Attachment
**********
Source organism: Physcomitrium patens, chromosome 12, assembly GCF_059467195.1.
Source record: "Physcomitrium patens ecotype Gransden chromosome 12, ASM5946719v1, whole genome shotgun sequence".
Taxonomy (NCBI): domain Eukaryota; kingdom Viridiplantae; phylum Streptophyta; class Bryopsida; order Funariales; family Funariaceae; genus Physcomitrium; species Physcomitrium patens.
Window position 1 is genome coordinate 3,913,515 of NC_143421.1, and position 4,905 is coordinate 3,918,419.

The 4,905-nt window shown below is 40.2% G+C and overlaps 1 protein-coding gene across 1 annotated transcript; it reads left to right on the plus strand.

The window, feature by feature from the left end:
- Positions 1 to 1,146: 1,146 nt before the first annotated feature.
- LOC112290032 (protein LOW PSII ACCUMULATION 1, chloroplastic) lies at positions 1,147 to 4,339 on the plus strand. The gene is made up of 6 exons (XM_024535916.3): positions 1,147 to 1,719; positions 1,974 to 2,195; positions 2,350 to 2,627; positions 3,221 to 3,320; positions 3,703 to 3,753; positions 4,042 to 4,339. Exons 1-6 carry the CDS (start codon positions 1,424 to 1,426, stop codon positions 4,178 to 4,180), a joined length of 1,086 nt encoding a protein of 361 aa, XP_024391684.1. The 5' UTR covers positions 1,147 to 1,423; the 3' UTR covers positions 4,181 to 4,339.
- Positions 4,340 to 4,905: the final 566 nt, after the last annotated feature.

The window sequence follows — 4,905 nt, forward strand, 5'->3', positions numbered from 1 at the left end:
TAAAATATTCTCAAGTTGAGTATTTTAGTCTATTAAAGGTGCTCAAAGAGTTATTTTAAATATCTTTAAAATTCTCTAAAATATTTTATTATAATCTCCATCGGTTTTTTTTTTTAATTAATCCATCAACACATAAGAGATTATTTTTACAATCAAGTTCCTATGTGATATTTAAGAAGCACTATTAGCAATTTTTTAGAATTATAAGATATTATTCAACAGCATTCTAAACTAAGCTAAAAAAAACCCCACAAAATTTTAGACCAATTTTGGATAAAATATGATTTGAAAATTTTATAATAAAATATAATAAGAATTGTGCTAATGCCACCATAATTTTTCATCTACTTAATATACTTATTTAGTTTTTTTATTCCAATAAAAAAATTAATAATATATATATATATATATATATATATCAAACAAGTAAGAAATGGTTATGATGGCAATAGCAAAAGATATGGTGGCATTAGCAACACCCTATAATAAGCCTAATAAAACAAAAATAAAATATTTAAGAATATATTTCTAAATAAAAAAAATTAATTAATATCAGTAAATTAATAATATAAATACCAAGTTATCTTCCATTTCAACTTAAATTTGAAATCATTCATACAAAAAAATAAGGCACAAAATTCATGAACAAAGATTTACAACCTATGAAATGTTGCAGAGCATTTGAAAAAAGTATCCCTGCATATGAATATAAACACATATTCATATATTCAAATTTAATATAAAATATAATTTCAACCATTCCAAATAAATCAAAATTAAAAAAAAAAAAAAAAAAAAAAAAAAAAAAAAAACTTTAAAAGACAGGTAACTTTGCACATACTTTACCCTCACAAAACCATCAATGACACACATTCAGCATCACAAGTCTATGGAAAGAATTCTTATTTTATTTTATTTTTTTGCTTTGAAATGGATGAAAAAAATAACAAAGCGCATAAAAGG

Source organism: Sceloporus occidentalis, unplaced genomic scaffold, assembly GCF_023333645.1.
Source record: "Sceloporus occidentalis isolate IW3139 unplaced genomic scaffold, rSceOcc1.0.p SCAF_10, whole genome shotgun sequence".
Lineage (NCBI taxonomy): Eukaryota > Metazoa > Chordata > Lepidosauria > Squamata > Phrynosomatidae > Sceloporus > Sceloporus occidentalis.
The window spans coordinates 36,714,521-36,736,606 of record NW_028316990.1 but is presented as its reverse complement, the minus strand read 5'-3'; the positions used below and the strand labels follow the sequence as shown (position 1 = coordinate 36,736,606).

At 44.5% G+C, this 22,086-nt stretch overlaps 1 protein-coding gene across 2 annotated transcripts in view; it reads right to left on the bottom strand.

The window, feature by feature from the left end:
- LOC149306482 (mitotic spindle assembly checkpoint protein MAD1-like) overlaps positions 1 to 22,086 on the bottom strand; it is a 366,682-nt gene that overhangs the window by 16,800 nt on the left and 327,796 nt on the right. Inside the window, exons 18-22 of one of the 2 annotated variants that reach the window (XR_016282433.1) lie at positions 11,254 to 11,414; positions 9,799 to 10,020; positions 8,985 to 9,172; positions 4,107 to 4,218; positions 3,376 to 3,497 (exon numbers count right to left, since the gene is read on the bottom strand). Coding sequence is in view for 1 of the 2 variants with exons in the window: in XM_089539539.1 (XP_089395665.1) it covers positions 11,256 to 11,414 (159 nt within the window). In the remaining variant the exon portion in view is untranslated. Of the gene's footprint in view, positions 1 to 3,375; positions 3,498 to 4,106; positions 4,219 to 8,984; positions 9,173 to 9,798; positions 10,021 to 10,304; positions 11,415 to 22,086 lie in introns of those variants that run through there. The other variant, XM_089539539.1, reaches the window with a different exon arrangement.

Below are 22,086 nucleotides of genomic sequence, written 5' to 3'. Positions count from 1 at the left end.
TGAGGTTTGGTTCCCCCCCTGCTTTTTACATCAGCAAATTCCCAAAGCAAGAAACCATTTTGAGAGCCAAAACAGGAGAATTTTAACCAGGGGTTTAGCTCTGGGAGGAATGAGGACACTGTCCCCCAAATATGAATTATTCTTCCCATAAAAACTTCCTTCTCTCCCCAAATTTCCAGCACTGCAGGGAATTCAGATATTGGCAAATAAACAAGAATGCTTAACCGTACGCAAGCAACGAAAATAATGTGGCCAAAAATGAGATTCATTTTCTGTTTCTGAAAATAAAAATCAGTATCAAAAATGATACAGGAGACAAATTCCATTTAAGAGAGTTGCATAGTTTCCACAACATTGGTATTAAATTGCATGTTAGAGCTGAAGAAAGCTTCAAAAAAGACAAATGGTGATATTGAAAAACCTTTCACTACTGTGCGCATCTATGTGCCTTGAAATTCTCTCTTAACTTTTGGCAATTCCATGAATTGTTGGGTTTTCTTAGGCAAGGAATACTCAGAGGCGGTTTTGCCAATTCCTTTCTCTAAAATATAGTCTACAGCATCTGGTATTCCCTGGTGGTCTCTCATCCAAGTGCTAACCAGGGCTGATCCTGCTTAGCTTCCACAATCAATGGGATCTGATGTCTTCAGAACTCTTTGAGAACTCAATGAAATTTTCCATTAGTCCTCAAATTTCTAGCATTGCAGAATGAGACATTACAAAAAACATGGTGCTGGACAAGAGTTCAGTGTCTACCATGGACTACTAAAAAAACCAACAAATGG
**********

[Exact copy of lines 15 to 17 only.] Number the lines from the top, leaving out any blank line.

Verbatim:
The window spans coordinates 36,714,521-36,736,606 of record NW_028316990.1 but is presented as its reverse complement, the minus strand read 5'-3'; the positions used below and the strand labels follow the sequence as shown (position 1 = coordinate 36,736,606).

At 44.5% G+C, this 22,086-nt stretch overlaps 1 protein-coding gene across 2 annotated transcripts in view; it reads right to left on the bottom strand.

The window, feature by feature from the left end: